In the investment sector, the last few years have been characterised by a significant mismatch between the expectations of buyers and sellers. Buyers have been seeking quality commercial properties yielding between 10% and 12%, in the hope of picking up 'distressed' assets in this category. Sadly, none of the potential commercial property sellers in the market have been distressed enough to find this an attractive proposition and sales have simply failed to materialise. Sellers have generally considered 7% to 8% to be an acceptable yield which means that buyers and sellers have been at least 20% apart in their valuations.
Nevertheless, we are starting to see the emergence of buyers who are more realistic in their expectations as the sheer pressure of liquidity has forced them to adopt a more realistic outlook. We now have a small number of buyers seeking quality assets at 8% and negotiations are in progress. It seems that those seeking 10% yields or more will be forever disappointed.
A number of press reports indicated significant increases in occupancy rates for hotels in the Kingdom compared to 2012. For January 2013, STR Global reported that occupancy in Manama had risen by 40% compared to January 2012, the highest rate of increase in the Middle East and Africa region. Unfortunately, this increase was on the back of exceptionally low rates in 2012, and occupancy was still only 56.6% in January, a rate well below Bahrain's regional neighbours.
Nevertheless, this does indicate an encouraging trend in the hospitality sector's core markets which have historically been midweek business guests and weekend stays by Saudi and Kuwaiti leisure visitors.
The main retail destination, Seef District, has for many years exhibited success and failure simultaneously and was widely considered to be over-malled until the introduction of City Centre, which simply cannibalised the existing market.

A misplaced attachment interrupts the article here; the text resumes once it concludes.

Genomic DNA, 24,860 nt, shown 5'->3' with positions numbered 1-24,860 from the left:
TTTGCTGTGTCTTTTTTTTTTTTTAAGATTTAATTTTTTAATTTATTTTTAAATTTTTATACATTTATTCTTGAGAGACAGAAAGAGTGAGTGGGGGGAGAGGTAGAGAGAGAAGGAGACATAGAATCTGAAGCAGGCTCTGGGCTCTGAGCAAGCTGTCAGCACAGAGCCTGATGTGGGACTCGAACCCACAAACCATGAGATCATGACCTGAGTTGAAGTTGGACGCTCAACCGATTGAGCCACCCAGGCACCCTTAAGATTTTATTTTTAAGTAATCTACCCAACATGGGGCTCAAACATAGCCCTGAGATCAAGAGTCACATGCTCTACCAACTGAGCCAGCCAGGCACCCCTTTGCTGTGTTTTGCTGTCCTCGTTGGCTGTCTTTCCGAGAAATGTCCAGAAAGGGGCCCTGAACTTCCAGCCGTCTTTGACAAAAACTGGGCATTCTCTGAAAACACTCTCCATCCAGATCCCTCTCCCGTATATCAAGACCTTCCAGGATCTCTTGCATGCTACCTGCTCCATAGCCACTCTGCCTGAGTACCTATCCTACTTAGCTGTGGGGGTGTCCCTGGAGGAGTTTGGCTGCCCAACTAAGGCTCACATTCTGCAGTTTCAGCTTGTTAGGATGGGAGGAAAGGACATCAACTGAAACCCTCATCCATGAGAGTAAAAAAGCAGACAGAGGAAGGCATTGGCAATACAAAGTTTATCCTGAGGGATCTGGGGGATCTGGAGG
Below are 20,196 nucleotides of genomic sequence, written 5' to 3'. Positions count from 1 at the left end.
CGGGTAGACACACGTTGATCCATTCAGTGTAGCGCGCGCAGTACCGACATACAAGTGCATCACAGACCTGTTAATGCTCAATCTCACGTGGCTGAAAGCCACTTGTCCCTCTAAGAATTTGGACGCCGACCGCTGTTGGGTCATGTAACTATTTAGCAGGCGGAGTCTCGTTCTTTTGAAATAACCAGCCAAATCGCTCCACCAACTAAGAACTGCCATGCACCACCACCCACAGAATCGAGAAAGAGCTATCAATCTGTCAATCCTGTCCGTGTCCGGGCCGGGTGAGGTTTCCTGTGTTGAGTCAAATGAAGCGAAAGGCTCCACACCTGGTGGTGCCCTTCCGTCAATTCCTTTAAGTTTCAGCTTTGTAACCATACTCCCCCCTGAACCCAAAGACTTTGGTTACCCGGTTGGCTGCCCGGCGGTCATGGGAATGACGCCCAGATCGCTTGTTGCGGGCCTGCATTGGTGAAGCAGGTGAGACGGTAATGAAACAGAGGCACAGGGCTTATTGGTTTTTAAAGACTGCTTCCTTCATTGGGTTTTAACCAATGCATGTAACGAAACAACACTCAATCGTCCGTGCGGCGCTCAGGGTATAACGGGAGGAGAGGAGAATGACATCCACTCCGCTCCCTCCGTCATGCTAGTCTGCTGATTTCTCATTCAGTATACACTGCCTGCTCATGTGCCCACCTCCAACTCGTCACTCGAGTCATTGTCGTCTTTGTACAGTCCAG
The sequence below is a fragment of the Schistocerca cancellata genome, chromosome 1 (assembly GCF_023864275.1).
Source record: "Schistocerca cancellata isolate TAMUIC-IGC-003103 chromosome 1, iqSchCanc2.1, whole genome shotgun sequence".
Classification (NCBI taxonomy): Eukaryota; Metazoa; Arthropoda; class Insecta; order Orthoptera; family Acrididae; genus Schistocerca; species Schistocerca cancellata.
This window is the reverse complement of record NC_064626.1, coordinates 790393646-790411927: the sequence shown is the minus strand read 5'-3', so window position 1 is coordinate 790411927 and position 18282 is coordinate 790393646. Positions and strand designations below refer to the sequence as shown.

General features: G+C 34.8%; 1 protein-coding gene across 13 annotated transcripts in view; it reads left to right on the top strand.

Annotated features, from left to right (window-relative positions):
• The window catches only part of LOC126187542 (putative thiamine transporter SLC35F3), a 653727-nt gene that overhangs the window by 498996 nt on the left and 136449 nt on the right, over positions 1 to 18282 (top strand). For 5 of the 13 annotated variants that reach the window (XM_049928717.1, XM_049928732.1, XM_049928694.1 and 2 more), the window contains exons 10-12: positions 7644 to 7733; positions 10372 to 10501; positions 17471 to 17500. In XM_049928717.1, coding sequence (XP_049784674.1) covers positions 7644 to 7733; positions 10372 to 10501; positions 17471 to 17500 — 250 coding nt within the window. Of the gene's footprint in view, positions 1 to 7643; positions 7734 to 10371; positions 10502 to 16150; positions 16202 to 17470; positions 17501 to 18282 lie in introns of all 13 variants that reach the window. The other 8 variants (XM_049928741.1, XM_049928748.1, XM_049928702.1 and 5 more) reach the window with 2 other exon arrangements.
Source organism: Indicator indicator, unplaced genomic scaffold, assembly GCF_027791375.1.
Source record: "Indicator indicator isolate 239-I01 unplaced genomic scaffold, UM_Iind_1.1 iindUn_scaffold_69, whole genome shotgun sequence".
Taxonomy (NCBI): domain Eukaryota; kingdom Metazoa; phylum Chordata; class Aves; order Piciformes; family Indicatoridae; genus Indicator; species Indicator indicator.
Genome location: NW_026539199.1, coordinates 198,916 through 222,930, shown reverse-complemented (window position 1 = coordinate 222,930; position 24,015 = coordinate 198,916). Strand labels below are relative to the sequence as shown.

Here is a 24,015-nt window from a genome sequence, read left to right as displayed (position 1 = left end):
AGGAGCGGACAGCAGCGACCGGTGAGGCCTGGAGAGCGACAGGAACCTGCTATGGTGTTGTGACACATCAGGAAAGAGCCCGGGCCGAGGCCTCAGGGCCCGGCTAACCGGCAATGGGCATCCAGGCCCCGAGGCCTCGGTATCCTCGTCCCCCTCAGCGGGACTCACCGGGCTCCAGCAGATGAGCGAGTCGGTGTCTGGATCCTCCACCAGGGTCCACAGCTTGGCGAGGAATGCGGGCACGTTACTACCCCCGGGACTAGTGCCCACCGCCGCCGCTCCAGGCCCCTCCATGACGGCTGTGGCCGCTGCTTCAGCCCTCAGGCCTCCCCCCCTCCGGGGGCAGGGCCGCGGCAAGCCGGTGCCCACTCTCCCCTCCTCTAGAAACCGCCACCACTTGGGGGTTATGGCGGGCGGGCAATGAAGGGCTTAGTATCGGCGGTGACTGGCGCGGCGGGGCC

Due largely to the social unrest that took place in Bahrain during 2011, footfall levels across all the major malls in Bahrain fell significantly, worsening the plight of some of the already underperforming malls. However, levels of visitation have continued to pick up through 2012 and the first quarter of 2013.
City Centre continues to dominate the market due largely to its scale which marks its status as Bahrain's premier 'destination mall', at least double the size of its nearest competitor, Seef Mall .
However, Seef Mall has made huge strides in recovering from the shock of City Centre's market entry by repositioning itself to meet the needs of its core market - families. The mall has worked hard to create a child-friendly environment with the result that occupancy and rental rates have both strengthened significantly from a fairly weak position in 2011.
The residential leasing sector in most areas has now stabilised in terms of their occupancy and rate. The main expatriate areas of Amwaj Islands, Saar, Hamala and central Manama have shown little movement in the first quarter although there has been some pick-up on Reef Island as relatively new properties in this location are proving very popular with the rental market due to its excellent location on the waterfront and its proximity to the Kingdom's major employment districts, retail malls and five star hotels. Effectively, with the exception of a few selected projects, residential rental rates have hit their lowest point and have been stable at these levels for several consecutive quarters. Anyone wishing to upgrade, relocate or pick up a bargain would be best advised to start this process in the very short term because it seems unlikely that there will be any further downward movement in the market.
Reef Island has proved particularly appealing to new residents to Bahrain and many of the residents of Amwaj who enjoy the lifestyle and waterfront setting of Amwaj, but are frustrated by the relative remoteness of the islands from the main commercial districts, malls and employment. We have seen reasonably significant movement from Amwaj to new properties on Reef Island in the past 6 months.